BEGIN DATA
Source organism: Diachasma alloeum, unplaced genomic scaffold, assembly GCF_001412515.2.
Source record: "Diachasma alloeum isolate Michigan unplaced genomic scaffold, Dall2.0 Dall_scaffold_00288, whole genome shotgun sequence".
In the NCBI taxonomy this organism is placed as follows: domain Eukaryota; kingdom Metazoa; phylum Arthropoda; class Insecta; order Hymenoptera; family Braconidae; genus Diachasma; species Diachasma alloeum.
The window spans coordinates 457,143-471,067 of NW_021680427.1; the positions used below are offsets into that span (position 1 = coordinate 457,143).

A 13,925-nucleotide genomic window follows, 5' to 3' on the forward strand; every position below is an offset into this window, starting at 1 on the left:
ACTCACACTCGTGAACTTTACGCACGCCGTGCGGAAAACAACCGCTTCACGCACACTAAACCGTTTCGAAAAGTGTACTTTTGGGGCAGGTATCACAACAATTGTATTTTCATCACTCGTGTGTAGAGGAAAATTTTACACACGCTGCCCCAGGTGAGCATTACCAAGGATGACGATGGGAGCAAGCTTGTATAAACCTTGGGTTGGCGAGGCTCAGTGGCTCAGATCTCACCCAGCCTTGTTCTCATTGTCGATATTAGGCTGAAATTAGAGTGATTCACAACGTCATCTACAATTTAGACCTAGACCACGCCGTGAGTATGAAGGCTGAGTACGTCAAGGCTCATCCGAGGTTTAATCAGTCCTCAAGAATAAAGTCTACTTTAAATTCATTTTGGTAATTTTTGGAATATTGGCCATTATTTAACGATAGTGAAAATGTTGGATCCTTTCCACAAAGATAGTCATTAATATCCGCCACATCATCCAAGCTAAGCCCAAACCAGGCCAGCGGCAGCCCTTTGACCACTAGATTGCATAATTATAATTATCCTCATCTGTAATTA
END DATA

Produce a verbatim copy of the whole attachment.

Source organism: Diachasma alloeum, unplaced genomic scaffold, assembly GCF_001412515.2.
Source record: "Diachasma alloeum isolate Michigan unplaced genomic scaffold, Dall2.0 Dall_scaffold_00288, whole genome shotgun sequence".
In the NCBI taxonomy this organism is placed as follows: domain Eukaryota; kingdom Metazoa; phylum Arthropoda; class Insecta; order Hymenoptera; family Braconidae; genus Diachasma; species Diachasma alloeum.
The window spans coordinates 457,143-471,067 of NW_021680427.1; the positions used below are offsets into that span (position 1 = coordinate 457,143).

A 13,925-nucleotide genomic window follows, 5' to 3' on the forward strand; every position below is an offset into this window, starting at 1 on the left:
ACTCACACTCGTGAACTTTACGCACGCCGTGCGGAAAACAACCGCTTCACGCACACTAAACCGTTTCGAAAAGTGTACTTTTGGGGCAGGTATCACAACAATTGTATTTTCATCACTCGTGTGTAGAGGAAAATTTTACACACGCTGCCCCAGGTGAGCATTACCAAGGATGACGATGGGAGCAAGCTTGTATAAACCTTGGGTTGGCGAGGCTCAGTGGCTCAGATCTCACCCAGCCTTGTTCTCATTGTCGATATTAGGCTGAAATTAGAGTGATTCACAACGTCATCTACAATTTAGACCTAGACCACGCCGTGAGTATGAAGGCTGAGTACGTCAAGGCTCATCCGAGGTTTAATCAGTCCTCAAGAATAAAGTCTACTTTAAATTCATTTTGGTAATTTTTGGAATATTGGCCATTATTTAACGATAGTGAAAATGTTGGATCCTTTCCACAAAGATAGTCATTAATATCCGCCACATCATCCAAGCTAAGCCCAAACCAGGCCAGCGGCAGCCCTTTGACCACTAGATTGCATAATTATAATTATCCTCATCTGTAATTA